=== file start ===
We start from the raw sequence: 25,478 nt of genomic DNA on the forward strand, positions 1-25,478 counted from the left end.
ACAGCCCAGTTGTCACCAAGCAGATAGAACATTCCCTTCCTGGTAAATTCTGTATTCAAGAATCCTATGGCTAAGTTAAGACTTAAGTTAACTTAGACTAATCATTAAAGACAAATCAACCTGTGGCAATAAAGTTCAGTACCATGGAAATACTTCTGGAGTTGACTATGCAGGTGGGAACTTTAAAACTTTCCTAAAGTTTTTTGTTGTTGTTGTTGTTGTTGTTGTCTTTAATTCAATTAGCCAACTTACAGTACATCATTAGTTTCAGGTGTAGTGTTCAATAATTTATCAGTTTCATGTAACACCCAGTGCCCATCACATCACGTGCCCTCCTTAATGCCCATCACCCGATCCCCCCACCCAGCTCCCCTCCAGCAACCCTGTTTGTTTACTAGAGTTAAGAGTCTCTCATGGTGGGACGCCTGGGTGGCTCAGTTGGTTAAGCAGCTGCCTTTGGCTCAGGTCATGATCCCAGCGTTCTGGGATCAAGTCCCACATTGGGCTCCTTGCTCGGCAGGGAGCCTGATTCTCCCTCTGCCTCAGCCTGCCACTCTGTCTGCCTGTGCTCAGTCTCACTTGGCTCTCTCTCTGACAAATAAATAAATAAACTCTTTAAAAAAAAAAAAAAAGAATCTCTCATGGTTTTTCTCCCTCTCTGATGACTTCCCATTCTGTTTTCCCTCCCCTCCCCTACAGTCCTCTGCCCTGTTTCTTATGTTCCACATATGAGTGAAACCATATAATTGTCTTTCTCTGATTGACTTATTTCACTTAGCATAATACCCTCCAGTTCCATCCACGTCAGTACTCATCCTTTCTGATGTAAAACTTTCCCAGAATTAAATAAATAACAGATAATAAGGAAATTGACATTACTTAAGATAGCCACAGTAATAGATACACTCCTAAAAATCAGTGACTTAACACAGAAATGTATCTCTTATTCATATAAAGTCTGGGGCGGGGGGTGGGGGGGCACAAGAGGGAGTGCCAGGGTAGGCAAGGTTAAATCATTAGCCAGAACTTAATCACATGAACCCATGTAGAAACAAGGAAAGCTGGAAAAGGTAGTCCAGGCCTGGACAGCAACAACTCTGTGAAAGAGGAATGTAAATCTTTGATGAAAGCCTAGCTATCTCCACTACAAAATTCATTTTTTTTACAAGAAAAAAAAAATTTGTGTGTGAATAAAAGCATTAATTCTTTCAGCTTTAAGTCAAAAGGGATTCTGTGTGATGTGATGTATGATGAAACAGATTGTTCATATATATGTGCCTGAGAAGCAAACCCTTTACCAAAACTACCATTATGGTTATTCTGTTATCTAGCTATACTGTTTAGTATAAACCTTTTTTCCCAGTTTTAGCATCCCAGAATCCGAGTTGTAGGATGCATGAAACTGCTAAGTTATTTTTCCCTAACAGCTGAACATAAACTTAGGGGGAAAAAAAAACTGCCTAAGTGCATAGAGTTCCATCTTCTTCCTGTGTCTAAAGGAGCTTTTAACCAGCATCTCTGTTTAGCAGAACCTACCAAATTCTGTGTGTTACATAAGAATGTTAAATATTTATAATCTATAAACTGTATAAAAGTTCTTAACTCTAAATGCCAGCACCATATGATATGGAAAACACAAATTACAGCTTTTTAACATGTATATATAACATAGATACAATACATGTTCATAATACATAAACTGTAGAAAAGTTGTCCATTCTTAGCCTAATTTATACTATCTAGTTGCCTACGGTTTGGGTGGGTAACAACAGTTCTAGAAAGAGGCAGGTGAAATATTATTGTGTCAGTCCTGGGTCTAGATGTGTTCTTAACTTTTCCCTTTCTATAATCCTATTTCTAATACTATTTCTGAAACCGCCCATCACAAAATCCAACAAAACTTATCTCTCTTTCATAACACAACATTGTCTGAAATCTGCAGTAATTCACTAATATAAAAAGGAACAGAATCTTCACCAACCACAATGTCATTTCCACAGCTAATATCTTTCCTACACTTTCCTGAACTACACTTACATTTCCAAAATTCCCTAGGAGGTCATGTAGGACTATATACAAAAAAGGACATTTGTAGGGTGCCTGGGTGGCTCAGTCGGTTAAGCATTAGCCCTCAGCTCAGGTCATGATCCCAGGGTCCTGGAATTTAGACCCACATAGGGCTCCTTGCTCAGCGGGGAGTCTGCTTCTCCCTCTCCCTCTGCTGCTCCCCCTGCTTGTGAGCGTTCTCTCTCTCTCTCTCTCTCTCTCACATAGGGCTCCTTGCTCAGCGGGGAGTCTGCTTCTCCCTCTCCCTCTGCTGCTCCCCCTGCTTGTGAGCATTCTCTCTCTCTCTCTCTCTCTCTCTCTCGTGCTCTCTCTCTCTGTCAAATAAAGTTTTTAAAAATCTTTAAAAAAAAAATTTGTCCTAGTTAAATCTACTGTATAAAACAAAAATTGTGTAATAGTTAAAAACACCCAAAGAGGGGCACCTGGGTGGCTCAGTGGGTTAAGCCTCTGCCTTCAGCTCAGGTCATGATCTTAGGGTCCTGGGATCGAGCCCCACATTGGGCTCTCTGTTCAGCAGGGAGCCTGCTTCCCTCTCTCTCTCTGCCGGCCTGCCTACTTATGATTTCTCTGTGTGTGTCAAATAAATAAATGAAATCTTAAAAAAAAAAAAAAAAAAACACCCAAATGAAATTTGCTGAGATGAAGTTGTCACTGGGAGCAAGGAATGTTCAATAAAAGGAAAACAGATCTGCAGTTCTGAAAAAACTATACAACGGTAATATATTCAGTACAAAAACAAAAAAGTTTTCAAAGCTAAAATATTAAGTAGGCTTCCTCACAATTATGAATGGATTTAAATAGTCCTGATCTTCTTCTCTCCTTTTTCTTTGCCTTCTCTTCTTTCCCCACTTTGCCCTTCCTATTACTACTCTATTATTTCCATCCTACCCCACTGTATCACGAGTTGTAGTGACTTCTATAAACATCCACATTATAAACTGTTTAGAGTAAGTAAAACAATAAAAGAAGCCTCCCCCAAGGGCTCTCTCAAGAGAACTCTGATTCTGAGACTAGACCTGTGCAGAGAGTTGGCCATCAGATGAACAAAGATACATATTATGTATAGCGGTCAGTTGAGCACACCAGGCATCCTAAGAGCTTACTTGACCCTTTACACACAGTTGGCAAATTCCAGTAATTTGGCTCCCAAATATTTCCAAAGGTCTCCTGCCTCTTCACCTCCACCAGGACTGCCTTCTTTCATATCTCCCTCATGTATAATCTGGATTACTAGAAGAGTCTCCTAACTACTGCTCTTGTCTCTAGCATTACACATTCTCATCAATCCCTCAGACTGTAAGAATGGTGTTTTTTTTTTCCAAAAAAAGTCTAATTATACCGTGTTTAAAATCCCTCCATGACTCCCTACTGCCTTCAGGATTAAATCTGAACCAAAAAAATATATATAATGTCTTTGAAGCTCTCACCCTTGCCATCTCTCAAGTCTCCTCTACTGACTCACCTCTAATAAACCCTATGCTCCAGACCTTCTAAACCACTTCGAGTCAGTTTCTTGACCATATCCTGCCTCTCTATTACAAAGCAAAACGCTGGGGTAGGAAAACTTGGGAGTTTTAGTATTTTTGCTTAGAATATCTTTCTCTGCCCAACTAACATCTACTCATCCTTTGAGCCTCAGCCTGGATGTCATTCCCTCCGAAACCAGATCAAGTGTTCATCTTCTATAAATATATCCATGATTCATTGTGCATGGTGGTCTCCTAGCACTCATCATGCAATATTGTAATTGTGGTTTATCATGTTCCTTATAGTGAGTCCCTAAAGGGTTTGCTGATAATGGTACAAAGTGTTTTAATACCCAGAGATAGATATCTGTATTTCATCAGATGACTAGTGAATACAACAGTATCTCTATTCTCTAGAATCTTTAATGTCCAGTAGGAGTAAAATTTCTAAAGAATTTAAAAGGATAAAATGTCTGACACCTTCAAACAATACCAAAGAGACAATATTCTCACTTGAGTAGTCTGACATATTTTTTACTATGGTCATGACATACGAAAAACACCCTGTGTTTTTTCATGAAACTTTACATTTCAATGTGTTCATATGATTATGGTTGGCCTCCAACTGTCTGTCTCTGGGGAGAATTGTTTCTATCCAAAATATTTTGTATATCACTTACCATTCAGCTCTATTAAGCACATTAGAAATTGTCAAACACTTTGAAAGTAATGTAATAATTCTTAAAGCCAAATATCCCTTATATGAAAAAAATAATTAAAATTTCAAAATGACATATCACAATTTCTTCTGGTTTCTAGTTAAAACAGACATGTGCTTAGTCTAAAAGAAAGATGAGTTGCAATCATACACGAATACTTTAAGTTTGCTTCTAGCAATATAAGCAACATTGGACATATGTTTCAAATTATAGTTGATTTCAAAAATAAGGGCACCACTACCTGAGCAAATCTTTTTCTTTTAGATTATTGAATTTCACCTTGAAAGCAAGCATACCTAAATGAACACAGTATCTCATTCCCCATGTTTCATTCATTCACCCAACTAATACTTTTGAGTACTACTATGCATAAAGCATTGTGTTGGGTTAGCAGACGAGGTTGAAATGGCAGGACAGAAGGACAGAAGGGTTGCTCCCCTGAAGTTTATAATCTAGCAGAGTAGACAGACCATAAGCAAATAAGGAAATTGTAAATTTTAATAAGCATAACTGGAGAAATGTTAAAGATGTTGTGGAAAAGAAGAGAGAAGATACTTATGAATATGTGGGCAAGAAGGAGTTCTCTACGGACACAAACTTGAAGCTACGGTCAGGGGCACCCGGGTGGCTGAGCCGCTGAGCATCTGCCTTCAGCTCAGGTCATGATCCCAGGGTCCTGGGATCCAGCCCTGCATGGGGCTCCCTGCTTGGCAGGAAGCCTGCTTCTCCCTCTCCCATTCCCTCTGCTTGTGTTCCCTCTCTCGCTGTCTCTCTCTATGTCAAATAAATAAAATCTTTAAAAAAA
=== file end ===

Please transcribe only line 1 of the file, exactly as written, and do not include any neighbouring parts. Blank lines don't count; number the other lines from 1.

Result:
We start from the raw sequence: 25,478 nt of genomic DNA on the forward strand, positions 1-25,478 counted from the left end.